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German film crew documents language learning history
|MONTEREY, Calif. – A German film crew visited the Defense Language Institute Foreign Language Center June 14 to videotape a German class in action and to interview the DLIFLC historians about what life was like for students in the 1950s. |
Imbissfilm, based in Munich, Germany, is working on a documentary about the late Robert Morton Asch, a 1957 graduate of the basic German course from the Army Language School, today’s DLIFLC.
The project was conceived by Asch’s son Eric to discover the truth about his father’s career working for the U.S. government and then later directing an exchange program for Tufts University in Germany as a civilian. Eric is trying to uncover layers of mystery and find out why the former East German Secret Service Agency, known as the Stasi, maintained files on his father.
“I liked the story of an American living in West Germany and being watched by the Stasi - it is a very unusual angle to the history of the divided Germany,” said Martin Rehbock, producer of the documentary “Codename: Pirate.”
Since the project began, following leads to help bring this story to light, Eric has visited places where his father lived and worked in the U.S. and Germany and interviewed dozens of people, including ALS alumni, former colleagues, and teachers.
“I hope we can tell the German people a very unusual story about a very unusual man,” said Rehbock, talking about his motivation to make the documentary. “(I think the story) will help us look at our country in a different way,” adding that the perception of a divided Germany and its history differs greatly between Germans and Americans.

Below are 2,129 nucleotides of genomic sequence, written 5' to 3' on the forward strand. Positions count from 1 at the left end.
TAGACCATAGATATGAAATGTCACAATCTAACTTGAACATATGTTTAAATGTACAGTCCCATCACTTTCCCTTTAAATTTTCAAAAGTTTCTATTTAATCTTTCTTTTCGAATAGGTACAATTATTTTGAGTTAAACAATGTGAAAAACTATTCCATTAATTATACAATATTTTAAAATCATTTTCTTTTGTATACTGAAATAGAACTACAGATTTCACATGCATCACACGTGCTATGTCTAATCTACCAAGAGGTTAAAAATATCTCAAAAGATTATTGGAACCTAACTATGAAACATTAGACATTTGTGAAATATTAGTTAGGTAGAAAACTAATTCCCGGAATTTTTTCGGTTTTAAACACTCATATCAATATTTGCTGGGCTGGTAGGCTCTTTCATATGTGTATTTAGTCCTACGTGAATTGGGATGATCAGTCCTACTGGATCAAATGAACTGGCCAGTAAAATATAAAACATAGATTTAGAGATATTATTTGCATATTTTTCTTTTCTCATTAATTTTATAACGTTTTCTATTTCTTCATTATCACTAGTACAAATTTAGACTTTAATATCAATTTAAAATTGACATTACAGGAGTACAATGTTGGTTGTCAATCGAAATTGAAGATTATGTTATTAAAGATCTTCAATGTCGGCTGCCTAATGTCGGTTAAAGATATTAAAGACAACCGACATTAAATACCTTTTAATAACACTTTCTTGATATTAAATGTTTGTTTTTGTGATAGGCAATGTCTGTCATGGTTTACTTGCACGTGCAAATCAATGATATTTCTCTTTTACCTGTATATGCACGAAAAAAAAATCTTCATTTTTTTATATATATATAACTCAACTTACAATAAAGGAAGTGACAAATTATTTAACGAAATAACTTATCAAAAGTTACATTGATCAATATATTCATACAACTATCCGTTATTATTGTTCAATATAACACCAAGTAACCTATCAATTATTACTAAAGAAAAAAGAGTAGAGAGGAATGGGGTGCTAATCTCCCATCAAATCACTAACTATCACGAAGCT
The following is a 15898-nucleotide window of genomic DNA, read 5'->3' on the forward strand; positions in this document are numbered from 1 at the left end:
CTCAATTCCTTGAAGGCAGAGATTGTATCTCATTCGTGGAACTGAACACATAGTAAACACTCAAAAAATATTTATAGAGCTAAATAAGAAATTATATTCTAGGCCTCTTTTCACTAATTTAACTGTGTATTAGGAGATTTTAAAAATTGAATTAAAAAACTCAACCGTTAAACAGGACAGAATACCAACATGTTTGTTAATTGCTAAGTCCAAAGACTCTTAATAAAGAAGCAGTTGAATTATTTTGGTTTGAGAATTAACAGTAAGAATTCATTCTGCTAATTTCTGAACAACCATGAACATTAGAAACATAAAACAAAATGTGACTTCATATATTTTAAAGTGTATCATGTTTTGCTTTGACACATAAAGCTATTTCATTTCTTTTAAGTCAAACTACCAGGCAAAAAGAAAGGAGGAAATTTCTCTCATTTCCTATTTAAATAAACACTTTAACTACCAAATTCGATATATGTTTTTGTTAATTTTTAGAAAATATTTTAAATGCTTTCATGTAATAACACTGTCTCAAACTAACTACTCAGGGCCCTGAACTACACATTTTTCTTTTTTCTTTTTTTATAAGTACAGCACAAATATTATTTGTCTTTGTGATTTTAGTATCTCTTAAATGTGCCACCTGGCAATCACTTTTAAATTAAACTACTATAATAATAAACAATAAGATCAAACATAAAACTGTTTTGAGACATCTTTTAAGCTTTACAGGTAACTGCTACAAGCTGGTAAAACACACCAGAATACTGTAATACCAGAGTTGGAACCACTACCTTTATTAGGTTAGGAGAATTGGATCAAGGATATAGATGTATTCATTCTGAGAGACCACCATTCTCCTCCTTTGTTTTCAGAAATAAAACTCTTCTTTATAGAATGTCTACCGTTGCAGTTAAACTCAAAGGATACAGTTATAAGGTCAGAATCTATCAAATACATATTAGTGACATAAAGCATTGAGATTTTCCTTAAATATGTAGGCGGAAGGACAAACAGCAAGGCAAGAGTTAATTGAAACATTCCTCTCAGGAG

During his Army enlistment, Robert Asch worked as a German linguist for the Army Security Agency, the Army’s signal intelligence branch, and was stationed in Frankfurt and Berlin at a time when Americans were not allowed to travel to East Berlin. In 1972, Asch left his full-time military job to take a civilian position as director for Tufts-in-Tubingen, where he was responsible for American exchange students who traveled overseas to study German language and culture in Tubingen, outside of Stuttgart. It was during this time that the Stasi apparently started their files on Asch.
In the 1970s and ‘80s, Asch took groups of these Tufts students through East Germany, and since their studies included writing travel journals the Stasi took notice, and started researching Asch’s background, resulting in at least one 3,000-page file.
Luckily for Asch and his family, the Stasi never discovered Asch had worked for Army intelligence prior to his work at Tufts, and despite multiple thick files in their archives, and unlike many other suspected spies, Asch was never arrested or jailed. The Stasi did, however, consider trying to make Asch a double-agent, which Eric discovered when reading 700 pages of his father’s file.
Asch knew of the Stasi file on him and shared the information with Eric before he passed away in 2001. In 2002, Asch’s friends and family established the Robert Asch Prize at Tufts to be “awarded to juniors or seniors who will use the fund for research, projects or internship in a German speaking country.”
In addition to touring the Presidio to get footage of the Berlin Wall memorial and the Russian tank by the Price Fitness Center track, Eric interviewed two DLIFLC historians and the provost, to get a feel for what DLI is all about and how it has changed since his father was a student.
Along with uncovering Robert Asch’s mysterious past, Rehbock believes this story is a very touching and personal one as well. Rehbock said he hopes to “make them [the viewers] feel that nothing can get in the way of the love between father and son.”
Imbissfilm expects to release the documentary, “Deckname Pirat” or “Codename: Pirate,” in late spring or summer 2013.
Story and photo by
Story by: Sgt. 1st Class Rebecca Doucette, Strategic Communications
Photo by: Devon Swanson, Strategic Communications
Photo 1: A German film crew, Imbissfilm, interviews Natela Cutter and Sgt. 1st Class Rebecca Doucette of the Defense Language Institute in front of slabs from the Berlin Wall June 14, 2012, for their upcoming documentary on Robert Asch, 'Deckname Pirat.' (U.S. Army photo by Devon Swanson)
Photo 2: Robert Asch, second from right, attending a party with friends December 26, 1958 on the Havel River in north-Eastern Germany. (Courtesy photo)